KERALA will seek to borrow more than Rs 100 billion ($1.4 billion) to finance reconstruction work after heavy rains claimed nearly 400 lives, its chief minister said yesterday (21).
The proposed loan is part of a special package that the southern Indian state, which estimates it has suffered damage of at least Rs 200bn , will seek from prime minister Narendra Modi’s government for rebuilding efforts, state chief minister Pinarayi Vijayan said.
Kerala will ask Modi’s government to raise the state’s borrowing ceiling to 4.5 per cent of its GDP from three per cent, which will help raise an additional Rs 105bn from the market, Vijayan said.
“Our aim is not merely a restoration of the state to pre-flood times, but the creation of a new Kerala,” Vijayan told reporters.
The worst floods in the state in a century claimed 383 lives, razed tens of thousands of homes, and washed away roads and bridges. Around 1.3 million are sheltering in thousands of relief camps.
Even as rescue efforts come to a halt across Kerala and focus shifts to relief, more than 3,000 people in a remote village located in an eco-sensitive area are angry with what they say is the apathy of forest officials in rescue and relief operations.
Villagers in Nelliyampathy, a remote hill station that has been isolated from the nearest town after its only road suffered heavy damage due to flooding and landslides, allege officials are restricting aid efforts by blocking locals and outsiders from bringing in food supplies.
Government engineers said the temporary restoration of road access will take another four days and that food supplies won’t be airlifted anymore, instead, being transported by volunteers and government staff.
Roads were found to be impassable and huge trees had fallen over them. Diesel and food supplies have to be carried to reach the point at which the road is accessible.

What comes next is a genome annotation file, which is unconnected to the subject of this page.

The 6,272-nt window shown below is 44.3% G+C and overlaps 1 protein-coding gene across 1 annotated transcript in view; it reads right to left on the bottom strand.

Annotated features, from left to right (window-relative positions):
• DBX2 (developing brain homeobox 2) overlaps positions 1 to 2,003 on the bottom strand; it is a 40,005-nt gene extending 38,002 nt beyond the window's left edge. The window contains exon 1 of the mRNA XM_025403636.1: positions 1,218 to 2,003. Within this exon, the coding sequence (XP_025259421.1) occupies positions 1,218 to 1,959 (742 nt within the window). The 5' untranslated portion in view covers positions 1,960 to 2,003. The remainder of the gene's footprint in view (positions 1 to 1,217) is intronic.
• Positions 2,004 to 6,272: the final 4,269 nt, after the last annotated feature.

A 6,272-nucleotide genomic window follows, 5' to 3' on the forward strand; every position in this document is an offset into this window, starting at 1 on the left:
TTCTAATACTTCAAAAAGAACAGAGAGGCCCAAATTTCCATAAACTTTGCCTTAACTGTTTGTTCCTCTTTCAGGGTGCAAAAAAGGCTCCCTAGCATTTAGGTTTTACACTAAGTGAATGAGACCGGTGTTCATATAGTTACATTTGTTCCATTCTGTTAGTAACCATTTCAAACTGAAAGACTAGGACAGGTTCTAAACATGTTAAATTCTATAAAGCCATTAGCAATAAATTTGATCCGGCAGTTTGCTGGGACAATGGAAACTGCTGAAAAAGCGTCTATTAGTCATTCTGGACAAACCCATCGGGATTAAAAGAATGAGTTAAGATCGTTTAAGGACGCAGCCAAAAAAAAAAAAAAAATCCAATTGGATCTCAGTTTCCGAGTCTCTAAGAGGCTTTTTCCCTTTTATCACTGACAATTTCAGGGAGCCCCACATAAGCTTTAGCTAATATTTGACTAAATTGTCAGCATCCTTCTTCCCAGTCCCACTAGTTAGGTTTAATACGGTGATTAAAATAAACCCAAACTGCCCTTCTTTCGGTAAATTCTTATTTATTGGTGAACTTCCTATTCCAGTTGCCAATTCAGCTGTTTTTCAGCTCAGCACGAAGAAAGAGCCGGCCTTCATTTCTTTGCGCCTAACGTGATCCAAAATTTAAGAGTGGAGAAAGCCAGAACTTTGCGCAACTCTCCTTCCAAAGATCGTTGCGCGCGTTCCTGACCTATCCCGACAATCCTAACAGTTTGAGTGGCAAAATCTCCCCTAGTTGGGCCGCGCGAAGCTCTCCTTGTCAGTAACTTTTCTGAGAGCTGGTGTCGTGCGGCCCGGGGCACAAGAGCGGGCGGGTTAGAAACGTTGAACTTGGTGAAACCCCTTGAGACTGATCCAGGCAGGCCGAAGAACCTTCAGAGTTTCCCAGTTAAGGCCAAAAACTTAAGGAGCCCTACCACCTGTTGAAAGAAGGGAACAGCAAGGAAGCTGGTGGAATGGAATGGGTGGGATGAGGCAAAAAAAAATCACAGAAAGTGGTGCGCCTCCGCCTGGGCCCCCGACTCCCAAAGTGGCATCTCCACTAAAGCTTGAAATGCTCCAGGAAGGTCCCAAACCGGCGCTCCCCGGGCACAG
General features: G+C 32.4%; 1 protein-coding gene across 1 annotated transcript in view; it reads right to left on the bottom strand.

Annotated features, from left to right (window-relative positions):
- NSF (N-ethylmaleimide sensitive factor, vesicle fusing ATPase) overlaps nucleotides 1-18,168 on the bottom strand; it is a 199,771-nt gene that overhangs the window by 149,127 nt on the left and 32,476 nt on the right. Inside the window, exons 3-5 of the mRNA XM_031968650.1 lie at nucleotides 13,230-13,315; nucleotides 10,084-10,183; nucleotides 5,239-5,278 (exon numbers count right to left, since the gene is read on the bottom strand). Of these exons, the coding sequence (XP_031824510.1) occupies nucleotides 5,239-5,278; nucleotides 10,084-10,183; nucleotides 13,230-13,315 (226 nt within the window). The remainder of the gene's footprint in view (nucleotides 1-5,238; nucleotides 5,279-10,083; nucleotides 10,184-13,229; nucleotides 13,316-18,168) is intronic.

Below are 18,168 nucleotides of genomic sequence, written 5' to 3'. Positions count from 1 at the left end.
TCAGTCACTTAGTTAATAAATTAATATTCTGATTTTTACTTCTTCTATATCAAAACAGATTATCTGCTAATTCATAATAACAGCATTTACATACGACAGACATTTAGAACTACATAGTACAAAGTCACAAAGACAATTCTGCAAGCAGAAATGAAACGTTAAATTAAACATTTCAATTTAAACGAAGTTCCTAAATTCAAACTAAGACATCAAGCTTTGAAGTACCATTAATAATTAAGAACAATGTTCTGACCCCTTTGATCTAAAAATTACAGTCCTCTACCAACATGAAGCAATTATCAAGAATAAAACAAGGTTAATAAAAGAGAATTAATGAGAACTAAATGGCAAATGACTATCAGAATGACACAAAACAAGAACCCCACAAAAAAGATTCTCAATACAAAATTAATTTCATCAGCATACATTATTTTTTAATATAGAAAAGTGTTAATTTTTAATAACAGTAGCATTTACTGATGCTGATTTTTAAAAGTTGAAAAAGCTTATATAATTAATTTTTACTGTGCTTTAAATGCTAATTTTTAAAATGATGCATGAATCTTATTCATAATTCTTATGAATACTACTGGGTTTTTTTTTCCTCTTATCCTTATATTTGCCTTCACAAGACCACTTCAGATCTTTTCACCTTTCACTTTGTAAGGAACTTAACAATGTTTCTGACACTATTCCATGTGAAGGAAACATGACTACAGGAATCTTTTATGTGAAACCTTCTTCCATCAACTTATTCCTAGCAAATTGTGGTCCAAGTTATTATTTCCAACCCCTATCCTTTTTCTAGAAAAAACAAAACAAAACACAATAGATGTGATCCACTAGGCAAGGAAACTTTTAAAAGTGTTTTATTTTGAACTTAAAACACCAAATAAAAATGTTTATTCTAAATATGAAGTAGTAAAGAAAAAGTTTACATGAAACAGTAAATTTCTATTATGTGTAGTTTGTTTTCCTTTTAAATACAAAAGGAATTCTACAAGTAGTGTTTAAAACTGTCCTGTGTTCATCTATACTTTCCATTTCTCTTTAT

“There is no way to communicate with the rest of the state as none of the mobile networks are working, bank and government officials have not turned up, and even our own people are being stopped from carrying food,” said K Girija, vice-president of the village administration, adding that multiple representations to the government had gone unanswered.
Asked why the forest department is restricting aid efforts, the district’s top-most administrative officer declined to comment.
“A system would be put in place to ensure sufficient food supplies and provide other amenities,” D Balamurali told Nelliyampathy villagers, as three helicopters descended to supply food.
Helicopters were used to transport pregnant women and cancer patients yesterday.
However, the villagers say the aid was coming too late as the road had become inaccessible six days ago and villagers had found it difficult to communicate problems relating to restricted movement and damaged property.
The federal government has classified the floods as a “calamity of severe nature,” and has committed Rs 6 billion in interim relief so far. Food minister Ram Vilas Paswan said the government will provide as much help as possible.
Authorities are handing out medicines and disinfectants to ward off diseases as a huge clean-up gathers pace.
The federal government has sent tonnes of emergency drugs and bleaching powder, besides supplying tablets for water purification, though JP Nadda, federal health minister, said no outbreak of communicable disease had been reported yet.
The United Arab Emirates said it will provide Rs 7bn to the state.
“Kerala has a special relationship with the UAE, which is a home away from home for Malayalees,” Vijayan said.
Several Gulf countries have a sizeable population of Keralites as expatriate workers. Since the 1960s, remittances from the Gulf have been the backbone of Kerala’s economy, making up a third of its gross domestic product.
India said yesterday that it plans to set up a cyclone warning centre in Kerala’s capital Thiruvananthapuram in a month’s time, as several tropical cyclones and severe weather events have recently struck the state and neighbouring Karnataka coasts.